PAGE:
In March, David Skeel taught three 90-minute classes on law and literature at Roma Tre University for Professor Emanuele Conte's Law and Humanities class.From July 7-28, Christopher Yoo will be in Germany working on his book with Thomas Fetzer comparing U.S. and European telecommunications and Internet law. Professor Yoo will be in Japan from July 29-August 19 continuing his exploration for Japanese research partners.
Upcoming CLE Panel Weekend
Targeted Killings: Law and Morality in an Asymmetrical World- May 11 (3:30pm)
Join Professor Claire Finkelstein as she discusses the philosophical, moral, and legal challenges inherent in using targeted killings to fight the war on terror, as set out in her work Targeted Killings: Law and Morality in an Asymmetrical World (Oxford University Press, April 2012).
Currency Wars: The Making of the Next Global Crisis – May 11 (4:30pm)
James Rickards L'77, will discuss his national bestseller, Currency Wars: The Making of the Next Global Crisis, which takes a close look at past and present currency wars, the implications for the future of the dollar and gold, and the potential for financial chaos in the years ahead. Professor David Skeel will be on hand to provide his perspective and assist in analyzing some of the relevant issues touched on by Currency Wars.
Making Obama's Foreign Policy: Views from Inside the National Security Council and the Clinton State Department- May 11 (4:30pm)
Bill Burke-White, Penn Law Deputy Dean and Professor of Law, will discuss his two years with the U.S. Department of State as a member of the Secretary's Policy Planning Staff (2009-2011). He'll be joined by Barry Pavel, Director of the International Security Program at The Atlantic Council, who served as Special Assistant to the President (2008-2010) and was Senior Director for Defense Policy and Strategy on the National Security Council.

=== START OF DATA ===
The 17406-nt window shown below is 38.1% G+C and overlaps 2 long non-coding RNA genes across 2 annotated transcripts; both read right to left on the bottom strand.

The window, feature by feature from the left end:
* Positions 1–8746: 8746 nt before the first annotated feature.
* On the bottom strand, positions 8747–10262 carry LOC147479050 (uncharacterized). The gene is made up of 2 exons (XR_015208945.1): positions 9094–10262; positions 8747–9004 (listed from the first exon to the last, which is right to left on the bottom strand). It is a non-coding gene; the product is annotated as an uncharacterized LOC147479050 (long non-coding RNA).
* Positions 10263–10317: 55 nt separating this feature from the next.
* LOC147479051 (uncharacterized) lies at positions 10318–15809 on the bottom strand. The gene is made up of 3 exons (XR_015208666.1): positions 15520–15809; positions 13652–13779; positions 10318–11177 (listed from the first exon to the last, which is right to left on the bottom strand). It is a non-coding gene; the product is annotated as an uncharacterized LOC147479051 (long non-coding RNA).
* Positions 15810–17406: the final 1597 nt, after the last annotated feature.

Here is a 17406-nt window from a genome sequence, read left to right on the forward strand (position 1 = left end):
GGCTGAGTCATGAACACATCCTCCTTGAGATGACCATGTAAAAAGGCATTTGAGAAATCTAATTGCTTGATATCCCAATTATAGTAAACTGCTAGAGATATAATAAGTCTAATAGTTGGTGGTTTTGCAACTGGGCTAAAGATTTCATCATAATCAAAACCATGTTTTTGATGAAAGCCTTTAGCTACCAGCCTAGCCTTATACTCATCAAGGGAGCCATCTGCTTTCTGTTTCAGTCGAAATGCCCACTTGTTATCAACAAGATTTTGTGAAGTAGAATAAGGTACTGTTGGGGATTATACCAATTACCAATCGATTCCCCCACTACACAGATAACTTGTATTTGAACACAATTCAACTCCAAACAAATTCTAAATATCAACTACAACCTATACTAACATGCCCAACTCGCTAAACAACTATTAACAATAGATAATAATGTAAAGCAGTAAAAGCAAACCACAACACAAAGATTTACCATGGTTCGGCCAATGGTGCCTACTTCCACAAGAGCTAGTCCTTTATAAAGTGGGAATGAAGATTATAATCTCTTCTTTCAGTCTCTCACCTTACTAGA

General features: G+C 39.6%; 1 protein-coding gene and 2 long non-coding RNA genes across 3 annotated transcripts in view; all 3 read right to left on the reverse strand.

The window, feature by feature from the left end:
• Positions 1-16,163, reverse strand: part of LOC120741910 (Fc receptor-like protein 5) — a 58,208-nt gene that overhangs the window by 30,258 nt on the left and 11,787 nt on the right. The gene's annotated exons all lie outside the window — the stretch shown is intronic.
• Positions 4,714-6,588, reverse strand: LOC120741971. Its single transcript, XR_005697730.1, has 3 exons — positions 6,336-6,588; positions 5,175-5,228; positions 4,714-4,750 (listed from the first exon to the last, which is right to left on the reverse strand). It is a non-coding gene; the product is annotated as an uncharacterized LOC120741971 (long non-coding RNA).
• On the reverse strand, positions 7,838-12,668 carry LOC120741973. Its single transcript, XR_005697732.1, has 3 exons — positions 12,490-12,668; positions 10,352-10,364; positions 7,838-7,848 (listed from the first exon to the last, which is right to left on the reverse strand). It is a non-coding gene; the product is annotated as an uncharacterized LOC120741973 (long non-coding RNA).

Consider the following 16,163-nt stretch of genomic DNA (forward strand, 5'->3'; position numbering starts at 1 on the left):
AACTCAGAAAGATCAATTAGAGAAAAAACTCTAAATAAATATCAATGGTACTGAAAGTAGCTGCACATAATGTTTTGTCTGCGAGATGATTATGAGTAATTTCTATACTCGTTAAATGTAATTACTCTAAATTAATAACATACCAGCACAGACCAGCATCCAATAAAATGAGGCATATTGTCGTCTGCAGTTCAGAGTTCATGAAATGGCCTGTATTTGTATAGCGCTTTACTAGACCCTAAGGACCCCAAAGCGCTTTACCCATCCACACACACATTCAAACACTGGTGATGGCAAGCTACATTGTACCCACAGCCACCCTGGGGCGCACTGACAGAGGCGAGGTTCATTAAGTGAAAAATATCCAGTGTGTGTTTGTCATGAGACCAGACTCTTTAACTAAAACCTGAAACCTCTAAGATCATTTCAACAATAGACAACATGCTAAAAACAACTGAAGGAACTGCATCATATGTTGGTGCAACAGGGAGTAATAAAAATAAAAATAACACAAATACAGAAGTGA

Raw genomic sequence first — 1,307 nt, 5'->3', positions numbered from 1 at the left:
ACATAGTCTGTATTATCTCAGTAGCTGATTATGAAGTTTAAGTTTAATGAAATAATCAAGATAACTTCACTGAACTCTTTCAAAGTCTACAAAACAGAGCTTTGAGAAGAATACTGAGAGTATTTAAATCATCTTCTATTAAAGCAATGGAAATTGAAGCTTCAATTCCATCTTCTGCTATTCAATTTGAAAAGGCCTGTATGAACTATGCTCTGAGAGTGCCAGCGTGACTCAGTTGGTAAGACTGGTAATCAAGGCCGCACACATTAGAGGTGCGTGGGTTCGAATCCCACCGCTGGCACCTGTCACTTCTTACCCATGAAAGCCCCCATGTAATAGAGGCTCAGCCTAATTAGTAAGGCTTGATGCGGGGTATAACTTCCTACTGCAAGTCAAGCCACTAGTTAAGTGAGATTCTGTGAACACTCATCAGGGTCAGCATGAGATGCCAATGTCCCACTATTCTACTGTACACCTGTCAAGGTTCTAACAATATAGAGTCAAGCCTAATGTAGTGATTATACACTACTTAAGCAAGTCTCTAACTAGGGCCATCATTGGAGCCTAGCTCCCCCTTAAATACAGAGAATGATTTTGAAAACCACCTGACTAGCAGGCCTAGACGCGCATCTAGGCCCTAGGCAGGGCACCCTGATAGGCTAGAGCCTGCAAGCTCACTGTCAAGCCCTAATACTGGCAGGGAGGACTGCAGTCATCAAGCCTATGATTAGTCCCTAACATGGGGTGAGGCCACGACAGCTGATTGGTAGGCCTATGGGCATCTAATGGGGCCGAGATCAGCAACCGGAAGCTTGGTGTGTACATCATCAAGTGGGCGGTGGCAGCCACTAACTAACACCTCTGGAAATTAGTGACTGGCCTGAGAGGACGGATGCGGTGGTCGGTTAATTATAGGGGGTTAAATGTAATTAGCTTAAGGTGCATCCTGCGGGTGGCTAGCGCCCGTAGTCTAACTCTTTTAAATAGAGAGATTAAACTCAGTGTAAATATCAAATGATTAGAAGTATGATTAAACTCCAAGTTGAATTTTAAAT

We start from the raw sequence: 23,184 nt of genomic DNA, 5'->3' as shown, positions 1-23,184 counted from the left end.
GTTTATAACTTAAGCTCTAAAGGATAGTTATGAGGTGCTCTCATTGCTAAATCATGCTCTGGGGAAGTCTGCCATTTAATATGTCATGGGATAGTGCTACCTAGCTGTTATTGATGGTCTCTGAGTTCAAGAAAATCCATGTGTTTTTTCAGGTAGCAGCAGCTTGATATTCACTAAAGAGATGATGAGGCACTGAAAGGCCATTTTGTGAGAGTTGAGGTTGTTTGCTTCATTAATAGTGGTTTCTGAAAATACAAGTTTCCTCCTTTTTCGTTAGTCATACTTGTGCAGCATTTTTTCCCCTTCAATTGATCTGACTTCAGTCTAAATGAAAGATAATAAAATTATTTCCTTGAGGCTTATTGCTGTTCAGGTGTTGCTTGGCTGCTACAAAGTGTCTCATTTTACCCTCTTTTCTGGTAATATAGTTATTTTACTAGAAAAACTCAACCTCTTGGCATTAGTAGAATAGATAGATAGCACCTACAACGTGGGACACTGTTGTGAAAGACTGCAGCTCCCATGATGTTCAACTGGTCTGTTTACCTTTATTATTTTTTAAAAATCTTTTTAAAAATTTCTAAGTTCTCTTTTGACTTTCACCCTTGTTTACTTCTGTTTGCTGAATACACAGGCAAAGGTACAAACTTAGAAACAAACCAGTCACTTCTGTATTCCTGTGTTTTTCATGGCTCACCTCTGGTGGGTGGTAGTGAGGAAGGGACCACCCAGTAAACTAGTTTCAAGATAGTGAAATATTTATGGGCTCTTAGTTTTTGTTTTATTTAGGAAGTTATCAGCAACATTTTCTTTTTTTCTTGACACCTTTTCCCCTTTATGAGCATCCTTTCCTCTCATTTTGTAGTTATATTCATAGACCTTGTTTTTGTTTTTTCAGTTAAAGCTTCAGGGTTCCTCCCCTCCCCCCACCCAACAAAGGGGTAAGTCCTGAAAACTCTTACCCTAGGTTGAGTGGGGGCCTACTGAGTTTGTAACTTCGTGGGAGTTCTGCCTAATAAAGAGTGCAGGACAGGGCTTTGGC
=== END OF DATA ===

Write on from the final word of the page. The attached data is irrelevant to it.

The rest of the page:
Local and Global Art Conflicts: From The Coordination of the Barnes Foundation Move to Recovery of Nazi-Looted Art – May 12 (2:00pm)
This panel will delve into the complex legal issues involved in the acquisition and ownership of art. The session will begin with a discussion of the financing and contract issues involved in major art acquisitions, followed by some of the more headline-grabbing litigation stemming from trust and estate issues and attempts to return stolen art. Panel members include: Jack Lombard L'59, Fred Strober C'70, Darlene Fairman, Johanna Ferraro L'05, and Larry Barth L'73.
Roundup of Spring 2012 Events
Book Celebration- Targeted Killings: Law and Morality in an Asymmetrical World - April 30